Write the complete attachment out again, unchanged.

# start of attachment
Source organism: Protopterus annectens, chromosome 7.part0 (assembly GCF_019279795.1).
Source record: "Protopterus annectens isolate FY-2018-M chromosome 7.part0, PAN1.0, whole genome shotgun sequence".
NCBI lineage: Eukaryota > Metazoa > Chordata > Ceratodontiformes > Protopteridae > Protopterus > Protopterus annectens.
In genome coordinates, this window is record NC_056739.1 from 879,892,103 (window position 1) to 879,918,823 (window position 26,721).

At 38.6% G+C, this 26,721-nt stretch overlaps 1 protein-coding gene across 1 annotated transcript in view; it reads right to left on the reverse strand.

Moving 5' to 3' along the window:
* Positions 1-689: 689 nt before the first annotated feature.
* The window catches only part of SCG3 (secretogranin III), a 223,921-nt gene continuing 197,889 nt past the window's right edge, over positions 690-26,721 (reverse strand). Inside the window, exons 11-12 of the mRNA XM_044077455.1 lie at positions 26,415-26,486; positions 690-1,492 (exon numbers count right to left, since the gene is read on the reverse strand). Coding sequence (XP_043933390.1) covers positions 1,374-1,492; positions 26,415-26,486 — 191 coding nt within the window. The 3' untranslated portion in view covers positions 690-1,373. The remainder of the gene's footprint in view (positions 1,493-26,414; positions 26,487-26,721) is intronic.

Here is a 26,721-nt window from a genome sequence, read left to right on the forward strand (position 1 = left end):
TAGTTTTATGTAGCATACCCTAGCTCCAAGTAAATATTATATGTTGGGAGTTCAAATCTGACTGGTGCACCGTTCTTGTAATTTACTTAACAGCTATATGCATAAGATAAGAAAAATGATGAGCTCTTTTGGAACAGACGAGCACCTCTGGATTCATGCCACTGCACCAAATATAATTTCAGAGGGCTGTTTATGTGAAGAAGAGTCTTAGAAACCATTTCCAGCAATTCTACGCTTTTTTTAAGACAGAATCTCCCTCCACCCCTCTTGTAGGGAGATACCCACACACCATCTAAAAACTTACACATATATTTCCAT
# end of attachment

Source organism: Protopterus annectens, chromosome 7.part0 (assembly GCF_019279795.1).
Source record: "Protopterus annectens isolate FY-2018-M chromosome 7.part0, PAN1.0, whole genome shotgun sequence".
NCBI lineage: Eukaryota > Metazoa > Chordata > Ceratodontiformes > Protopteridae > Protopterus > Protopterus annectens.
In genome coordinates, this window is record NC_056739.1 from 879,892,103 (window position 1) to 879,918,823 (window position 26,721).

At 38.6% G+C, this 26,721-nt stretch overlaps 1 protein-coding gene across 1 annotated transcript in view; it reads right to left on the reverse strand.

Moving 5' to 3' along the window:
* Positions 1-689: 689 nt before the first annotated feature.
* The window catches only part of SCG3 (secretogranin III), a 223,921-nt gene continuing 197,889 nt past the window's right edge, over positions 690-26,721 (reverse strand). Inside the window, exons 11-12 of the mRNA XM_044077455.1 lie at positions 26,415-26,486; positions 690-1,492 (exon numbers count right to left, since the gene is read on the reverse strand). Coding sequence (XP_043933390.1) covers positions 1,374-1,492; positions 26,415-26,486 — 191 coding nt within the window. The 3' untranslated portion in view covers positions 690-1,373. The remainder of the gene's footprint in view (positions 1,493-26,414; positions 26,487-26,721) is intronic.

Here is a 26,721-nt window from a genome sequence, read left to right on the forward strand (position 1 = left end):
TAGTTTTATGTAGCATACCCTAGCTCCAAGTAAATATTATATGTTGGGAGTTCAAATCTGACTGGTGCACCGTTCTTGTAATTTACTTAACAGCTATATGCATAAGATAAGAAAAATGATGAGCTCTTTTGGAACAGACGAGCACCTCTGGATTCATGCCACTGCACCAAATATAATTTCAGAGGGCTGTTTATGTGAAGAAGAGTCTTAGAAACCATTTCCAGCAATTCTACGCTTTTTTTAAGACAGAATCTCCCTCCACCCCTCTTGTAGGGAGATACCCACACACCATCTAAAAACTTACACATATATTTCCAT